He talks about the basics of what kind of boat to buy and why he thinks it is a good idea. But more importantly he talks about things like What on earth do you do all Day and Kids aboard and Teaching Your Kids. Coming from a man who has done this for at least 15 years, he's had a lot of insight and his kids have added information from thier perspective too.
If your thinking about this life style, buy it used from Amazon and give it read! Once again it reinforces that this is what I want to do!
Getting closer to leaving every day!
I'll have a look at it. I'm always looking for info on kids and cruising.
Between us there was, as I have already said somewhere, the bond of the sea. Besides holding our hearts together through long periods of separation, it had the effect of making us tolerant of each other's yarns -- and even convictions.Heart of Darkness Joseph Conrad
I can see why you might not like him, just the read gives me an idea that he rub me the wrong way in person, but his thoughts and details seem extremely relevant. It's always in the implimintation of the ideas anyways...
Getting closer to leaving every day!
Is he the one who pulled out all his teeth to go and live on, damn I forgot the island, one of the northern Cooks. It was a long time ago.
Now if you want to learn about cruising with kids, circumnavigating, not getting sunk, how not to get eaten by a shark, how to wed a girl in Papua New Guinea, try:
Tom Neales advice is usually spot on, especially his advice on the cruising lifestyle and what works vs. what does not. He is, in some ways, the antihtesis of the Pardeys. And he is right. You need to make living on a boat -- LIVING on a boat, not camping. That means if carpet on the floor makes you feel "at home" -- as it does for me -- put carpet in your boat! To me, peeing in a bucket for 15 yeasr like the Pardeys is NOT living on a boat. It's a long, miserable camping trip (and by the way, try to find a woman who is willing and happy to do that!!)
I met my wife in Papua New Guinea where she was teaching school. I was sailing a modified Columbia 24. (yes, I peed in a bucket). We fell in love, me with her--she with my boat! It's the only answer, it is hard to believe a beauty like her could love a clod like me.
These days (20+ years later) the boat is bigger, we have a head, and she still loves the boat.
But we spent 5 wonderful years peeing in a bucket while circumnavigating, engineless.
Want to learn more (I had to write that- it sounds so 1984) follow:
I am sure you count your blessing, but I am also sure you would agree that peeing in a bucket is not for most women. A woman from Papua New Guinea is much more likely to not be bothered by the bucket. I understand I married a Filipina.
Yes you are right, however my beauty was born in New England, migrated to New Zealand, and hence to New Guinea.
If you want to find an adventurous woman, you are not likely to find her in Times Square. I say she fell in love with the boat, yes she did, but mostly she fell in love with the life style.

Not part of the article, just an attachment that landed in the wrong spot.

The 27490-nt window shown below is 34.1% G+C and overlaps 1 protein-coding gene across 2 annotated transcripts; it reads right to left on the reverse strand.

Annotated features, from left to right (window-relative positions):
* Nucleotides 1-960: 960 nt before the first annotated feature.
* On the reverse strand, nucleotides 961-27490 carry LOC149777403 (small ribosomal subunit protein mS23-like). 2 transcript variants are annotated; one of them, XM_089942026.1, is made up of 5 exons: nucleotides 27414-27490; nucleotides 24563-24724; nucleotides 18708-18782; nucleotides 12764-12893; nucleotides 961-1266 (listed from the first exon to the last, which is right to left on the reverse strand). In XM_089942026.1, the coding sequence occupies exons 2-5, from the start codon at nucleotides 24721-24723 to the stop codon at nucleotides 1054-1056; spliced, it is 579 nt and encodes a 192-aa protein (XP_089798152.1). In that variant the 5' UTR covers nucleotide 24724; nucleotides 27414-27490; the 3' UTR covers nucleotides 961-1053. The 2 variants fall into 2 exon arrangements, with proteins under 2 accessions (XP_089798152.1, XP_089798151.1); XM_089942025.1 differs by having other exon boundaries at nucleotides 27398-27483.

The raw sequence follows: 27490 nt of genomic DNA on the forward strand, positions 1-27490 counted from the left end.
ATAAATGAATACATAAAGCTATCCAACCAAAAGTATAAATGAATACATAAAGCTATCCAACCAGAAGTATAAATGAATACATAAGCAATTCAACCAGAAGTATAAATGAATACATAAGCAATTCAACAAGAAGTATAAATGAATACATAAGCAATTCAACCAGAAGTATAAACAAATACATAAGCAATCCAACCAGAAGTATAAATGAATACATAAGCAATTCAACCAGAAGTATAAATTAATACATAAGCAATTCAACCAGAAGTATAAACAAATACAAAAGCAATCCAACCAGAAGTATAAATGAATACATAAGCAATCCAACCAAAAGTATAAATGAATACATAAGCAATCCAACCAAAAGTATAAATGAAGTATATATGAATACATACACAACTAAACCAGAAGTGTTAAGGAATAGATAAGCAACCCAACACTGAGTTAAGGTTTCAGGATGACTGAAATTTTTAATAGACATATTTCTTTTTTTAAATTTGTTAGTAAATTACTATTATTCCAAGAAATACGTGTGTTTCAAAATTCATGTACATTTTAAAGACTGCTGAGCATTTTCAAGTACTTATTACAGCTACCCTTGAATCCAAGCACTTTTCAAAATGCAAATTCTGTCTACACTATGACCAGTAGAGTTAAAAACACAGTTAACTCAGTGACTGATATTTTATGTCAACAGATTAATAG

But I am preaching to the converted aren't I? You have read the free chapters? You haven't!!! Not bragging but it is the best thing since----------- well I never was that fond of sliced bread, chunks are better, eaten whole with gusto, tearing it with your teeth, drinking some forsaken rotgut, with a woman nibbling at your ear, laughing, wild loud clear.
Yes, I knew there'd be one person who is the exception! lol. But your exception proves the rule, MOST women are NOT going to be thrilled to pee in a bucket for a couple of years with you. Just because you CAN find one or two,hidden away in the Phillipines or somewhere obscure, doesn't mean you a very likely to find one any time soon, or that she's the love of your life. I remember George Burns enjoying smoking cigars and having a scotch everyday. And HE lived to be 100, right? Doesn't mean it's a good idea.
My point is, there's nothing wrong with having the things that make you feel comfortable, available on your boat. We're not talking Jacuzzos here, we're talking $40 worth of carpet or $150 worth of plumbing so you'll at least have a 1 in 100 chance to actually share your cruising life with someone else you like. Peeing in a bucket is fine for a day sail, or a seat-of-your-pants experience when you are 19, but it's not really anything long term for the VAST majority of people.
that's why I like Tom Neale! lol
Boat: None at present--between vessels. Ex Piver Loadstar 12.5 metres
I think you may be talking about more than one Tom Neale. The Suvarrov Tom Neal died many years ago and is resting in the cemetry at Rarotonga--along with his hero and friend Dean Frisbee who wrote several books, among them "The Island of Desire" about Puka Puka, one of the Northern Cooks, which are all atolls. It was Dean Frisbee who told Tom Neale about Suvarrov in the first place--although there was war at the time. The Island of Desire was Puka Puka, but Frisbee describes a hurricane which struck Suvarrov atoll and wiped out many of the islands forming the group and severely shrunk some that remained.
Anyone who wants to read how the Pacific used to be should read this sort of literature--as well as the books by Frederick O'Brien on Tahiti and the Marquesas.